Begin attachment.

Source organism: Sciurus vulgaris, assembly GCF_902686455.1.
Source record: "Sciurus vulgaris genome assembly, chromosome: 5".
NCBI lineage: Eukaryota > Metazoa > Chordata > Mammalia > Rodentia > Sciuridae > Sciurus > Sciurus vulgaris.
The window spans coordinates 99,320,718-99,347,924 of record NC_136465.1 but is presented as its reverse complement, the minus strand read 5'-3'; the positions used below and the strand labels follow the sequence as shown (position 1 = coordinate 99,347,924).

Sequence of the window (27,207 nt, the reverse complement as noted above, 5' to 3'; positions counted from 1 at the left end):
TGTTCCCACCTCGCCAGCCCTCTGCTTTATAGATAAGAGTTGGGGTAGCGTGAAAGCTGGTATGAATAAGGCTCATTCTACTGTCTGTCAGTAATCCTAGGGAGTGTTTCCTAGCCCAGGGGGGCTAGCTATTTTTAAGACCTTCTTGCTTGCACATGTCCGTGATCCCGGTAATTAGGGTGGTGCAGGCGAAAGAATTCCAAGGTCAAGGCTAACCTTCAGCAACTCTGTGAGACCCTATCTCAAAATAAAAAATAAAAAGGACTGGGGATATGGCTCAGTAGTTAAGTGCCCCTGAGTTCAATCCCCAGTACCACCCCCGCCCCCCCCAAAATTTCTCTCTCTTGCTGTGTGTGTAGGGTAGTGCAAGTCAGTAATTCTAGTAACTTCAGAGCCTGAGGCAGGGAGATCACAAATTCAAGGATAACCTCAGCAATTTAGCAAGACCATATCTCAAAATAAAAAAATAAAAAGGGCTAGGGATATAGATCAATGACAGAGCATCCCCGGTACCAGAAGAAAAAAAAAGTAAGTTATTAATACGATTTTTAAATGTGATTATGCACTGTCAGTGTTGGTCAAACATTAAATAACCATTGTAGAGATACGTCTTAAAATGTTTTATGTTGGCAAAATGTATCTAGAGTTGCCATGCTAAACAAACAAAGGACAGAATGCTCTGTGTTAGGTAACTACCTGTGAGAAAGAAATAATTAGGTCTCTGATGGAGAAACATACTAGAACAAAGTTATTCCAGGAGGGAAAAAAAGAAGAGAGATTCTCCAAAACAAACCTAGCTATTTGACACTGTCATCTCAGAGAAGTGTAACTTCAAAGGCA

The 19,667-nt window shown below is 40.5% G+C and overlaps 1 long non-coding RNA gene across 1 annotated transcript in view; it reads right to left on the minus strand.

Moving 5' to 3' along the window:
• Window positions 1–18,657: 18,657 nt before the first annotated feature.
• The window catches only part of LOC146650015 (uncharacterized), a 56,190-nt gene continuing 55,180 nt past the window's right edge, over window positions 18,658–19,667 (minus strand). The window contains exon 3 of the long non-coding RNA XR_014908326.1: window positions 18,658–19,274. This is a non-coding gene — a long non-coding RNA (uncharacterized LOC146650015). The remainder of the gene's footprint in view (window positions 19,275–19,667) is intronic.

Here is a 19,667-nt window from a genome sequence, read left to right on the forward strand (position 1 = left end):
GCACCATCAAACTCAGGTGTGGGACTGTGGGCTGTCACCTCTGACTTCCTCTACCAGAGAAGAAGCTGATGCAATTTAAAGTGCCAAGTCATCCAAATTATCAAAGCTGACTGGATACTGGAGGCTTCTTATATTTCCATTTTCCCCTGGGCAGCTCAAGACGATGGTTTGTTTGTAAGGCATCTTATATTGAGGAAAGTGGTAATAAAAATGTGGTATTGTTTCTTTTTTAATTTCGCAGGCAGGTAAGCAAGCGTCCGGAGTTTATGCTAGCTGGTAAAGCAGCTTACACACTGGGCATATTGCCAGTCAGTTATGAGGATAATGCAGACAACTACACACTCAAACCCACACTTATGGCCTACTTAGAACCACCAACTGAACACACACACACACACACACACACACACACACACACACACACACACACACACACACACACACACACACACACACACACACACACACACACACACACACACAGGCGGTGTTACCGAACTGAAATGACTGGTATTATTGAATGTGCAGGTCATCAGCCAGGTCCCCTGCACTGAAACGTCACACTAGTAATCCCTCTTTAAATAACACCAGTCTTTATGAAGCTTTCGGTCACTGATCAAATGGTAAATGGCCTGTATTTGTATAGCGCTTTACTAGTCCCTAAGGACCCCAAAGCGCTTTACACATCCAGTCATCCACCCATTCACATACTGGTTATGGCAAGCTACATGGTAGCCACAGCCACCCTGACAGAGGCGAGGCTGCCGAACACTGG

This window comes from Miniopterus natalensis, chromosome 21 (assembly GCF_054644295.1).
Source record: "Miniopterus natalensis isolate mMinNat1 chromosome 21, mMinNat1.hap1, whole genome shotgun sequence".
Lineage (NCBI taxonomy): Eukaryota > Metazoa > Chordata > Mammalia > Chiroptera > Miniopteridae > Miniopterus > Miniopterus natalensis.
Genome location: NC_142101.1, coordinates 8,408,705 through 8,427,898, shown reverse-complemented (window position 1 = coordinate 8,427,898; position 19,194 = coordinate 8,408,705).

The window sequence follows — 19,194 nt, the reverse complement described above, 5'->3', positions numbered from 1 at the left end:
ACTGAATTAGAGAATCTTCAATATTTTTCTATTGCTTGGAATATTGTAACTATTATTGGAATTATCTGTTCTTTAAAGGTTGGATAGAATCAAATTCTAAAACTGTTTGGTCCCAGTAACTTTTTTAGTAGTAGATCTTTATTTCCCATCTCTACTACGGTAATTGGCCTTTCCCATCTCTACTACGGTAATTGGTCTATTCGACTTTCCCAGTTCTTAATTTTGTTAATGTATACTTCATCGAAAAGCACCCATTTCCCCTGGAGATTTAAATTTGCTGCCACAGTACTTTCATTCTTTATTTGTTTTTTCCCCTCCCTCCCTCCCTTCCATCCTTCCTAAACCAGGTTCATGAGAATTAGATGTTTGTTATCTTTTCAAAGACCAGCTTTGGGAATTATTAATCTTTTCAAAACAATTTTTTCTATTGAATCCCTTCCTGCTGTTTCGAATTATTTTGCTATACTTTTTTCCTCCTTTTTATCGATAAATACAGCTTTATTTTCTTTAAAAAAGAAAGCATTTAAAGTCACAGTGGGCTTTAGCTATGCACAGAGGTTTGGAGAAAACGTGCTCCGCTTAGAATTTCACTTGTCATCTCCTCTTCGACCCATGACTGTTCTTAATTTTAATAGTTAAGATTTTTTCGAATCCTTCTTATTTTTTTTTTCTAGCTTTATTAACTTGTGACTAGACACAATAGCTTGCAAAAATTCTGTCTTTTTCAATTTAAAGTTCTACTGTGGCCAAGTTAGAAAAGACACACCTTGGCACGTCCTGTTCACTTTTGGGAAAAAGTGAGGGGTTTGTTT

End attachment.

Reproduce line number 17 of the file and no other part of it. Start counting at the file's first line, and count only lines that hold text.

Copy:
The window sequence follows — 19,194 nt, the reverse complement described above, 5'->3', positions numbered from 1 at the left end: